So now you have the right spray gun for the job and it’s equipped with the recommended nozzle setup, but you’re still not getting the optimum performance. Many times, this happens after you buy a new spray gun, especially if it’s a different brand from the one you were using.
What does this have to do with it, you ask? Plenty!
Maybe you don’t have enough air to properly run your spray gun.
“Come on. Give me a break,” you say. “My compressor puts out over 150 PSI. How much air do you need?”
Want to read more on spray guns? Then check out “Profit in the Paint Shop Series: Spray Guns.”
The fact of the matter is, PSI (pounds per square inch) doesn’t matter at all. The air consumption of a spray gun is measured by cubic feet per minute (CFM).
Air requirements for a spray gun can range from 2 or 3 CFM for a small touchup gun to as much as 18 CFM for some gravity-feed or siphon guns. The average for most popular guns is around 12.
If you check the output for most 5-hp compressors, it’s around 14 CFM max. Translated, this means that the average 5-hp compressor will efficiently run one spray gun of average air consumption. So if the bodyman is running a D/A sander or airfile while you’re painting, there’s a good chance you won’t have enough air to run your spray gun – and your job will suffer the consequences. Even though your spray gun may only use 30 PSI of air, it may exceed the CFM capacity of your compressor.
Other considerations are your air hose and fittings. If you’re using a 1/4-inch air hose, you’re severely hampering air flow and should consider at least a 3/8-inch inner-diameter air hose with high-flow couplers and fittings. This will dramatically improve air flow and efficiency.
Remember when you were a kid and you stuck a potato in the tailpipe of you buddy’s car, and it wouldn’t run properly? Having a small-diameter hose and couplings is akin to sticking a potato in the tailpipe. The gun is starving for air.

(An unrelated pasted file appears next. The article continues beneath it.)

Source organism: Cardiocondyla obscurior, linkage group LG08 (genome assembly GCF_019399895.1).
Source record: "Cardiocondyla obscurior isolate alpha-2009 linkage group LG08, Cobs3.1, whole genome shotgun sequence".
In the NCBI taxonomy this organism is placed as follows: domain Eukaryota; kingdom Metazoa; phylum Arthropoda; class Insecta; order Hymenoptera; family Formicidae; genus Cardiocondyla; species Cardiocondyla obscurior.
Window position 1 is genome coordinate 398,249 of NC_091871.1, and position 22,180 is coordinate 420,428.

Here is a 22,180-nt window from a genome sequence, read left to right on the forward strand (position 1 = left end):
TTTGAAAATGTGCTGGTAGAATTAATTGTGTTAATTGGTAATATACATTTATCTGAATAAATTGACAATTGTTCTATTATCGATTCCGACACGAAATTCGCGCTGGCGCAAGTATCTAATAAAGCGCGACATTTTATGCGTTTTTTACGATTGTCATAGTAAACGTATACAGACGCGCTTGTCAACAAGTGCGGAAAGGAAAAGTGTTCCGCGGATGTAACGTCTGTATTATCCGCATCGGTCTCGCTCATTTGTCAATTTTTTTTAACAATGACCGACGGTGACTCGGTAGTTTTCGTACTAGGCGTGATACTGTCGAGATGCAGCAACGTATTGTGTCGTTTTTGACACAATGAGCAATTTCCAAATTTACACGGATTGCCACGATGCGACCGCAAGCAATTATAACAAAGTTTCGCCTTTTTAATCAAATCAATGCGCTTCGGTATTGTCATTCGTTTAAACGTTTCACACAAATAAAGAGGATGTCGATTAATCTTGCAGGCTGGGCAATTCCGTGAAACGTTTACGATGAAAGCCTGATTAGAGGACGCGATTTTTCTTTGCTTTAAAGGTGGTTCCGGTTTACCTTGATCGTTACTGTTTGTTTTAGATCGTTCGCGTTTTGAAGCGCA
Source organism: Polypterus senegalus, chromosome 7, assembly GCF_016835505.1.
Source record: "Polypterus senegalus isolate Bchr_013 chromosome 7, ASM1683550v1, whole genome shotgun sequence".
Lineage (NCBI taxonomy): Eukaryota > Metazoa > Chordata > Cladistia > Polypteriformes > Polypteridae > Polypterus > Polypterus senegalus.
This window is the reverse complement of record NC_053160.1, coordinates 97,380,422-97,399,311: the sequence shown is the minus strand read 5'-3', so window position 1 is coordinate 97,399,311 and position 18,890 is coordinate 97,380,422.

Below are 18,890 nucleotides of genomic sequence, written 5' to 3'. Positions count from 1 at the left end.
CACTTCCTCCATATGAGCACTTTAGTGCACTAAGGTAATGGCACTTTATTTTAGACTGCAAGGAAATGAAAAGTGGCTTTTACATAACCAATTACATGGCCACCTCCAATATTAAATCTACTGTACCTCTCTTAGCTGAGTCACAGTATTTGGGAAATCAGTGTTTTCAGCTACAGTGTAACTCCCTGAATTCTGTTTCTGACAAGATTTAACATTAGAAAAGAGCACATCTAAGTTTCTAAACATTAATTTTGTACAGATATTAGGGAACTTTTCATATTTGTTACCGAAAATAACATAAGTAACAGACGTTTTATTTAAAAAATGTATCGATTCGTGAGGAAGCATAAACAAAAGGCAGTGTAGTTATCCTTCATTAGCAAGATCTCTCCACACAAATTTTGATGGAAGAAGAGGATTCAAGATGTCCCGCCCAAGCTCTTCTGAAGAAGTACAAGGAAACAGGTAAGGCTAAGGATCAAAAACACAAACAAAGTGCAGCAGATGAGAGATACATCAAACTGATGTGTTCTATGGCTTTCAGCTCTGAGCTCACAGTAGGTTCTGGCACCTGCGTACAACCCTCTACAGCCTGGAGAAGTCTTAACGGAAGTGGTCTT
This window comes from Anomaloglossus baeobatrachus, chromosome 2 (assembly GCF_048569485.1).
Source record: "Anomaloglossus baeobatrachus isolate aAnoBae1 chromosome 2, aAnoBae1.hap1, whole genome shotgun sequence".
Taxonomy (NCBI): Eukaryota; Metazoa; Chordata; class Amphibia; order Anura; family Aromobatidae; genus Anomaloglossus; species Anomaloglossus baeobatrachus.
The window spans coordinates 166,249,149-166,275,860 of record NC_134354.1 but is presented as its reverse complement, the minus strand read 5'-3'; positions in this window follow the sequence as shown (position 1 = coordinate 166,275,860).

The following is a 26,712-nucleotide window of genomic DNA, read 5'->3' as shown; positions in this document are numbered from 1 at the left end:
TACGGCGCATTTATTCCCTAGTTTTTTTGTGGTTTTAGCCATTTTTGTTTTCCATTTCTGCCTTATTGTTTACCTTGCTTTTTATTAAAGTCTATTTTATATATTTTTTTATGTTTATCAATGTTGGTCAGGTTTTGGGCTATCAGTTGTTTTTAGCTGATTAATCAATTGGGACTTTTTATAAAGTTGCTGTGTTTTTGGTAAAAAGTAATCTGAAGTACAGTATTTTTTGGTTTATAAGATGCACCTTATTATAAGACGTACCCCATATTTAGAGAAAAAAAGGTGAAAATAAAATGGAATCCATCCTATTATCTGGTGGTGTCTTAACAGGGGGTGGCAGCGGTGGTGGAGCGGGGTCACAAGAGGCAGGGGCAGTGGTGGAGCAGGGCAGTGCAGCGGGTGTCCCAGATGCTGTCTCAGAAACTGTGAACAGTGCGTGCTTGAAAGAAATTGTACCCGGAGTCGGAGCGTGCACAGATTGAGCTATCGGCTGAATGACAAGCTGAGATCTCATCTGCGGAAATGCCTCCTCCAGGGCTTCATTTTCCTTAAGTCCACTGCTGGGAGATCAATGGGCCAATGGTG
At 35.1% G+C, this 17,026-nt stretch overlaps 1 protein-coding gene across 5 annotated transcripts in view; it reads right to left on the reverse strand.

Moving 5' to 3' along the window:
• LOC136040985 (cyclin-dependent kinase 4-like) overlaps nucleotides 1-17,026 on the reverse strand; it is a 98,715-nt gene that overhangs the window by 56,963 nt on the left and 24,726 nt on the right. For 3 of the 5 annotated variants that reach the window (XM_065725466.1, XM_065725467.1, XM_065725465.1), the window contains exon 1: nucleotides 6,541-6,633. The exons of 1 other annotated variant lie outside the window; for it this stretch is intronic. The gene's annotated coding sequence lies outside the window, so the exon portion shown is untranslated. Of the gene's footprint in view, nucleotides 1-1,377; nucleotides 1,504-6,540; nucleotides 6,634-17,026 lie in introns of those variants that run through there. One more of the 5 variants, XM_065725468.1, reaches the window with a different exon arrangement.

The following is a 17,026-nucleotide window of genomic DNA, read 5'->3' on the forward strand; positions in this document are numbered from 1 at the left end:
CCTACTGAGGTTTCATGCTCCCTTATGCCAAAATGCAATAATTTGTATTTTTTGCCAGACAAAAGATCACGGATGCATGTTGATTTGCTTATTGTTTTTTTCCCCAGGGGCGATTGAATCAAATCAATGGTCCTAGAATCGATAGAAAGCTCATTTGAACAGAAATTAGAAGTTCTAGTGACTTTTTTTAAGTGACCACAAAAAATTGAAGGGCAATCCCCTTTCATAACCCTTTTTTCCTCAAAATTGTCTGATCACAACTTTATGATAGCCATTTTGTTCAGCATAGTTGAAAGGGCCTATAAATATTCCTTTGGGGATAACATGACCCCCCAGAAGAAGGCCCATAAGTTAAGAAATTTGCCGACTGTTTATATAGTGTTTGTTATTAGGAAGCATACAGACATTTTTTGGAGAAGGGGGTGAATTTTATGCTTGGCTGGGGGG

You Lean, You Clean
You knew I was going to get around to it. The next subject is cleaning. I know! I know! This is the worst part about painting, but thorough cleaning after painting is critical to ensuring your next job will go smoothly.
Most gun manufacturers include cleaning equipment with their spray guns, which usually consists of a round-barrel brush to clean the passages of the gun and the cup.
You need to remove the fluid needle and nozzle as well as the air cap after each use and thoroughly clean them. Flush the gun with fresh solvent after each use unless the material you sprayed was water-based, in which case, you should first flush and clean the gun with tap water, followed by gun-wash solvent.
Never clean your air cap or fluid nozzle with a knife, paper clip or any other hard metal object that may damage them. Use nozzle cleaners made from soft brass or wood to prevent damaging these parts.
How to Handle a Gun
The final step in achieving the best job possible is proper handling of the spray gun. Different painters have different techniques and operate at different speeds, but it’s important to hold the spray gun perpendicular to the surface of the car and to keep it at the proper distance.
Some painters don’t hold the gun perpendicular to the surface until they’ve passed the end of the panel. Toward the end of the panel, they tend to stop the gun and twist their wrist to point the gun to the end of the panel instead of moving their entire arm the length of the panel (much like a brush-stroke-type of method, as if they were painting with a brush). Because of this, the end of the panel does not receive the same even wet coat it would get from extending the gun the entire length of the panel.
Also, gone are the days when you could pour the reducer to your paint, hold the gun 12 to 14 inches or more from the surface and hose it on – since the reducer would allow the paint to flow and level.
But now, with HVLP technology, you need to hold the gun 6 to 8 inches from the surface to maintain control of the fan and of the material you’re spraying. This prevents dry spray and orange peel.
It’s a Guy Thing
OK, so maybe you want a new spray gun but don’t really need one. A little fine tuning to the one you have may well be all you need. And I’m sure your wife or girlfriend would think that money could be better spent at the mall or having dinner and a movie every weekend for a month or two.
They don’t understand. It’s a guy thing.
Writer Buddy Maule performs sales and technical support for a large supplier of automotive refinish products including, but not limited to, paint products. Prior to this, he owned a company involved in the manufacture of paint products.